Sunday, May 15, 2011

Old Dog Learns New Trick

Marsh Wrens are often heard, but less often seen. Soon the reeds will be tall and they will be secreted down in the vegetation. However, for a couple of weeks while they are attracting females, male Marsh Wrens will climb up on last year's remaining cat tail reeds and sing.

Saturday morning I went to Great Meadows with the singular purpose to test out a new capability of my unplanned backup camera upgrade. The D90 also shoots video. I thought the Marsh Wren would make a worthy subject. This Marsh Wren was somewhat cooperative and stood on the top of a clump of reeds for his movie debut.



I hope you noticed the challenges for still photographers. First you have to see the wren. Then you have to find them in a location that isn't blocked by other reeds, grass and the like. Hopefully, the background is acceptable. Finally, you have to compose and take your photo very quickly. Except in this time where they are displaying, you will rarely see them sing like this for more than a few seconds.

However, Saturday they were quite cooperative, so here are some of my favorite shots from the day.


Light Chronicle | Photography: GM20110514 &emdash;

Light Chronicle | Photography: GM20110514 &emdash;

Light Chronicle | Photography: GM20110514 &emdash;

Light Chronicle | Photography: GM20110514 &emdash;

Light Chronicle | Photography: GM20110514 &emdash;

Those shots alone would have made for a successful day, but there was a lot more going on at the refuge. I encountered Jared Green of the Blanding's Turtle team, who had been checking the traps. I hope to link up with them to share more about these turtles. This turtle had a hole in his shell with an infection, so he was going to get a bit of government sponsored health care, before being returned to the wild. One of the identifying aspects of the Blanding's Turtle is their yellow neck.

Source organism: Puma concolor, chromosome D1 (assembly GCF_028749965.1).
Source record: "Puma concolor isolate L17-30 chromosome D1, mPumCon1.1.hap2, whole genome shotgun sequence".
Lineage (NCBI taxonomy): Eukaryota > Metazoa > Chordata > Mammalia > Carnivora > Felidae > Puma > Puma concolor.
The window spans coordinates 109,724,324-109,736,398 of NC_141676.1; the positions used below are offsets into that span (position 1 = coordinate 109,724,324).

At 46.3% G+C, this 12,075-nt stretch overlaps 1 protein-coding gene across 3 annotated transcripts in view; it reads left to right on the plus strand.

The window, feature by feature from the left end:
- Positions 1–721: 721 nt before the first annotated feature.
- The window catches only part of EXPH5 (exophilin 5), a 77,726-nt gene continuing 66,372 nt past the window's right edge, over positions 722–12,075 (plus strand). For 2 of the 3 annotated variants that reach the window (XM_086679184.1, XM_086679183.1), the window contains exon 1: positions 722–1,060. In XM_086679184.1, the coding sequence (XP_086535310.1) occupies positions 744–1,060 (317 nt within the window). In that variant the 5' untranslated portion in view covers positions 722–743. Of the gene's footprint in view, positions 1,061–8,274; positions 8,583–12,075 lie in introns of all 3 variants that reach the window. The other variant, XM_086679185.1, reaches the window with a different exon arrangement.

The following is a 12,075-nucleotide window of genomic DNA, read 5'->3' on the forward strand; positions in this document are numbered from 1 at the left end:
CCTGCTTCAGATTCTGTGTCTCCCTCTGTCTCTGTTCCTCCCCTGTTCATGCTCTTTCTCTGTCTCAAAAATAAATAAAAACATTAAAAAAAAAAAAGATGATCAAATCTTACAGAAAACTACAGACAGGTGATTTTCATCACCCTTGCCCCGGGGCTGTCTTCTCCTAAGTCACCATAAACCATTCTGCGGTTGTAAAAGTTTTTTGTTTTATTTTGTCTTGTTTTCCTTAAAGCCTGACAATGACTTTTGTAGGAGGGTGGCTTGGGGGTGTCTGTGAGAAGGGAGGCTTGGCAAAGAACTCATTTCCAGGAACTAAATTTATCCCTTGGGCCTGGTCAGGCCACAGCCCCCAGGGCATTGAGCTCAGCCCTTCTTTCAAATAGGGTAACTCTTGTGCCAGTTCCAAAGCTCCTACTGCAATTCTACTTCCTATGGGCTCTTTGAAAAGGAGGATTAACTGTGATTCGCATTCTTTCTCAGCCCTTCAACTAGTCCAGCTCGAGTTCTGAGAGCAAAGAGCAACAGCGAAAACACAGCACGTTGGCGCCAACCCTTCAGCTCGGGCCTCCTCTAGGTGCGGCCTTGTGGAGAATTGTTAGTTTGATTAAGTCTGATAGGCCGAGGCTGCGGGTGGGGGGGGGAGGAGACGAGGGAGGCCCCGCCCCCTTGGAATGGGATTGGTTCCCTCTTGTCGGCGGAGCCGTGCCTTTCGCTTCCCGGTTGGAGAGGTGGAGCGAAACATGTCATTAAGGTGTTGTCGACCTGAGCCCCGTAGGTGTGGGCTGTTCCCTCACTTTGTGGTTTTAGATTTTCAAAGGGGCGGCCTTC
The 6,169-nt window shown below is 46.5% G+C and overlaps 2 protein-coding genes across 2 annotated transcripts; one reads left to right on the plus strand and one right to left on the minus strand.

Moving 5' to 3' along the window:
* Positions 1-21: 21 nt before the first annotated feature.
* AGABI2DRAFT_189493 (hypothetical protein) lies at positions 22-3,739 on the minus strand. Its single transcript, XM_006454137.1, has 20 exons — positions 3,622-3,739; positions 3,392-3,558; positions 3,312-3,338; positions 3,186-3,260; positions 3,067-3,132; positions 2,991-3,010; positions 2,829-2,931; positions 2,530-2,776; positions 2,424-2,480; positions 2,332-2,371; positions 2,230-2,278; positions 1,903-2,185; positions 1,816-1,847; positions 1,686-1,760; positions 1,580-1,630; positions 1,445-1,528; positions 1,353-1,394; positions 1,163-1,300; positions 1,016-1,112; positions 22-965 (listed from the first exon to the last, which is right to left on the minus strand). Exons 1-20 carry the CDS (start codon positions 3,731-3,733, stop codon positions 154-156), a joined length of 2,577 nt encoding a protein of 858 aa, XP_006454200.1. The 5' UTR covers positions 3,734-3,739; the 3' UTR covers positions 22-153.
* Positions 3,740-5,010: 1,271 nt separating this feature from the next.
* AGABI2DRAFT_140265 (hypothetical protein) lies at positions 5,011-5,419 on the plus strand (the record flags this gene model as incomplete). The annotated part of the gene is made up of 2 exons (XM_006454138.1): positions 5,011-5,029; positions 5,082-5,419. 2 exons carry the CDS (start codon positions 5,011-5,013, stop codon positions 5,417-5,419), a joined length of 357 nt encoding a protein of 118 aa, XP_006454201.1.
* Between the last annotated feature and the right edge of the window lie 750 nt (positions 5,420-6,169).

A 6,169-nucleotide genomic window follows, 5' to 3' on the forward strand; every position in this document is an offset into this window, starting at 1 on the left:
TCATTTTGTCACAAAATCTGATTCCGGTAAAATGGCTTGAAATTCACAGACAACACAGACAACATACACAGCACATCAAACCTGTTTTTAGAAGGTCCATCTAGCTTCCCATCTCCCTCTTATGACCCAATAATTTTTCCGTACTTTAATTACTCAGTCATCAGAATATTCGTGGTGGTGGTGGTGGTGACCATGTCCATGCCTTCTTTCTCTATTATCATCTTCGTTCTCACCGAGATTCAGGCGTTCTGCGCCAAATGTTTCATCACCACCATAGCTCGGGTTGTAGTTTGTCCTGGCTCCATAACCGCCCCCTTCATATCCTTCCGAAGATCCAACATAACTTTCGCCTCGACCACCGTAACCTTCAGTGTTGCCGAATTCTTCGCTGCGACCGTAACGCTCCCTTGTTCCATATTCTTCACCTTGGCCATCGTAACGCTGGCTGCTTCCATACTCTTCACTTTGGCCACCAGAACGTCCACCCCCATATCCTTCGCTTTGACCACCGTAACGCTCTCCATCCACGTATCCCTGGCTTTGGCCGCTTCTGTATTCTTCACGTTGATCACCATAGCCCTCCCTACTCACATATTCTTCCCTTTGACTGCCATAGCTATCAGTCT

Light Chronicle | Photography: GM20110514 &emdash;

Light Chronicle | Photography: GM20110514 &emdash;

Light Chronicle | Photography: GM20110514 &emdash;

Bedford Den 11 had the Tiger Cubs out to explore the refuge. Like typical young boys they were loud, full of energy, rough housing, but they also displayed moments of interest in the nature surroundings. Hopefully, a few will become attracted to nature and become the next generation of stewards of our environment. The great thing about Great Meadows is that many of the regular resident animals get desensitized to human behavior because of the many visitors which allows us to observe them much closer than we might otherwise be able to.
Light Chronicle | Photography: GM20110514 &emdash;

Light Chronicle | Photography: GM20110514 &emdash;

It was a fun day photographically. When checking on the Tree Sparrows, I caught one bird doing yoga poses. I think one was the inspiration for the Bentley hood ornament.
Light Chronicle | Photography: GM20110514 &emdash;

Light Chronicle | Photography: GM20110514 &emdash;

I was especially pleased with these Red-winged Blackbird photos because they combined a good photo of the bird demonstrating, but the backgrounds were also pleasing.

Light Chronicle | Photography: GM20110514 &emdash;

Light Chronicle | Photography: GM20110514 &emdash; Red-winged Blackbird

Remember you can click on individual photos to see larger versions, or visit the gallery for today's blog.

Well the weather forecast for the week is rainy and grey, so I doubt that I'll be visiting four times this coming week.  However, I do have that new camera and some things I learned at this weekend's bird photography seminar, so I doubt I can sit at home too long.